As Toronto continues to grow as a global culture hub, Field Trip is emerging as an annual homegrown star that has its roots in celebrating our cities most important asset: us. If Toronto ever wanted a downtown urban internationally relevant festival that celebrates the community, this is it. Chill, approachable, and easy going. A perfect way to enjoy the beginning of summer.
It's one thing for SolarShare to get $3 million worth of solar projects going in Ontario under that provinces feed-in tariff program but it's quite another thing altogether to start a community solar program in small town Alberta with no government support. And yet that's exactly where some pretty amazing green energy innovation is occurring.
I believe that women entrepreneurship will not only give a boost to the economy by increasing the number of employed people and leading towards a more gender-equal growth. Not being financially independent is one of the main factors that prove as a hindrance in self-empowerment of women, especially in patriarchal societies like India.
What the hell indeed is going on in Fort McMurray, you might ask. How did I get to spend time talking to Malcolm Gladwell, and Bill Cosby? What is bringing these people so far north? Well, what is bringing them is the Northern Insights speaker series from the Fort McMurray Public Library - but I think what is really drawing them in is the narrative of this community.
According to the latest Statistics Canada report on household demographics, the nuclear family is no longer the norm. But are Italians, one of the country's largest ethnic groups, rethinking family composition in step with other Canadians? If so, how do these changes interplay with cultural identity?
Many different organizations and health experts have purposed various solutions to solve the western world's obesity epidemic. But the underlying problem to the obesity epidemic is the current population's lack of connectivity to the soil, the environment and the food supply. If we can reconnect our current population with the food supply and the community, we will create a healthier and brighter future for generations to come.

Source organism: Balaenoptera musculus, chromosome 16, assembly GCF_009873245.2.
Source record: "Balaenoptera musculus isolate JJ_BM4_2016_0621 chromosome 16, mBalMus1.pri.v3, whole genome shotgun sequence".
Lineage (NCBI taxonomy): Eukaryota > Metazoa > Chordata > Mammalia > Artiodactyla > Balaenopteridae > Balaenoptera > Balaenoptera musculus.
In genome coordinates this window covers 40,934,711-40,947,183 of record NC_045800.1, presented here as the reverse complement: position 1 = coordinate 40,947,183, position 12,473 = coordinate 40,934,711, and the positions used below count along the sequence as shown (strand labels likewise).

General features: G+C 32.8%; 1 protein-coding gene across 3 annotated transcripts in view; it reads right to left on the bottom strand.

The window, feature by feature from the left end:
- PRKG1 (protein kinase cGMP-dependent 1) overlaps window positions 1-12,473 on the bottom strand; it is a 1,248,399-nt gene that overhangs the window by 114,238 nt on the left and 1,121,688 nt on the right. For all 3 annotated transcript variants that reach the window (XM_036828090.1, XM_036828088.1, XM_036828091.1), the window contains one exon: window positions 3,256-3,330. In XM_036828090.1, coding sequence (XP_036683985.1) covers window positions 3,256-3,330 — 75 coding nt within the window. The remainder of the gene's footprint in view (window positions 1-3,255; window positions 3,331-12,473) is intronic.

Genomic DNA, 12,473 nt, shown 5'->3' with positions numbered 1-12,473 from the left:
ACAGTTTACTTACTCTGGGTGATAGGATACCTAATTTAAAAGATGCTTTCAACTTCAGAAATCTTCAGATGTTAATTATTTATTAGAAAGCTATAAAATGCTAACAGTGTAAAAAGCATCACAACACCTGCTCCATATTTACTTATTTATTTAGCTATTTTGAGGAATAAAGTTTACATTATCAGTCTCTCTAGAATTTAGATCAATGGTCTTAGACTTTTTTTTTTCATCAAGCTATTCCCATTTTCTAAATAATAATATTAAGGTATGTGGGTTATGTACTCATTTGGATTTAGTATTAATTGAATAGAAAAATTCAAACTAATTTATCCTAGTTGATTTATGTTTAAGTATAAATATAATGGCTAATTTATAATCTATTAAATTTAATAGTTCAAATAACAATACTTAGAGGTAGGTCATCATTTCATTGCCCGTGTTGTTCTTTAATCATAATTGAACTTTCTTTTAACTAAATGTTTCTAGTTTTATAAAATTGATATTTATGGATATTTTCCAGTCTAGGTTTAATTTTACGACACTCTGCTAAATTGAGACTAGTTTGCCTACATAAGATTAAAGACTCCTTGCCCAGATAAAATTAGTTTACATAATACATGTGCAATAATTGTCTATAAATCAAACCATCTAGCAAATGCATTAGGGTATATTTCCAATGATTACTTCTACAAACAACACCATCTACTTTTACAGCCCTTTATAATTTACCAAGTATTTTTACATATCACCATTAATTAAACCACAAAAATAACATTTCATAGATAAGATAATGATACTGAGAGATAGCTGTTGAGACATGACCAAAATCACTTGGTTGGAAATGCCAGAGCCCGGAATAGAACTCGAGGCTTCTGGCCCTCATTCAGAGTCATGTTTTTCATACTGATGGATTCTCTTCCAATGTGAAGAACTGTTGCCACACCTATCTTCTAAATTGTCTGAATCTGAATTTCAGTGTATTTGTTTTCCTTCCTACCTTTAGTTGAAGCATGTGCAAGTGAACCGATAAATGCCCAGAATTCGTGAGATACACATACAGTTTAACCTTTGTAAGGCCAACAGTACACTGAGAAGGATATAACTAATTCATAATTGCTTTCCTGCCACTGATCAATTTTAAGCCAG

The Red Carpet is buzzing. Flashbulbs popping, interviewers shouting questions, fans waving signs and asking for autographs; it feels like early September at TIFF. Except this is late fall, and the people walking into the Bloor Hot Docs Cinema aren't Hollywood Starlets and Studs, but ordinary people from the community.
This week I am obsessed with all things old school. Specifically, I mean the popularity of, recurring presence of and constant reference to all things "old school." It's so over used that it's almost (as my kids would say) "over," but we keep hearing the phrase (as in "kickin' it old school"). Here are five examples of old school being new again that I noticed this week.
Importantly, Canada and nations like America have entered a new phase in which promoting creativity and innovation represent the only option for boosting global competitiveness. Canada or any country desirous of succeeding in an interconnected world must aggressively adopt the idea that creativity is the single most important ingredient to reinventing itself.
The modern world, and the rise of mobile and digital technology, has significantly harmed the oral storytelling tradition where SMS, Twitter and status updates through social networks are less about stories and are more about moments in time that do not add up into anything particularly significant. Here in Vancouver we do have some champions of both technology and live events in keeping culture and conversations alive.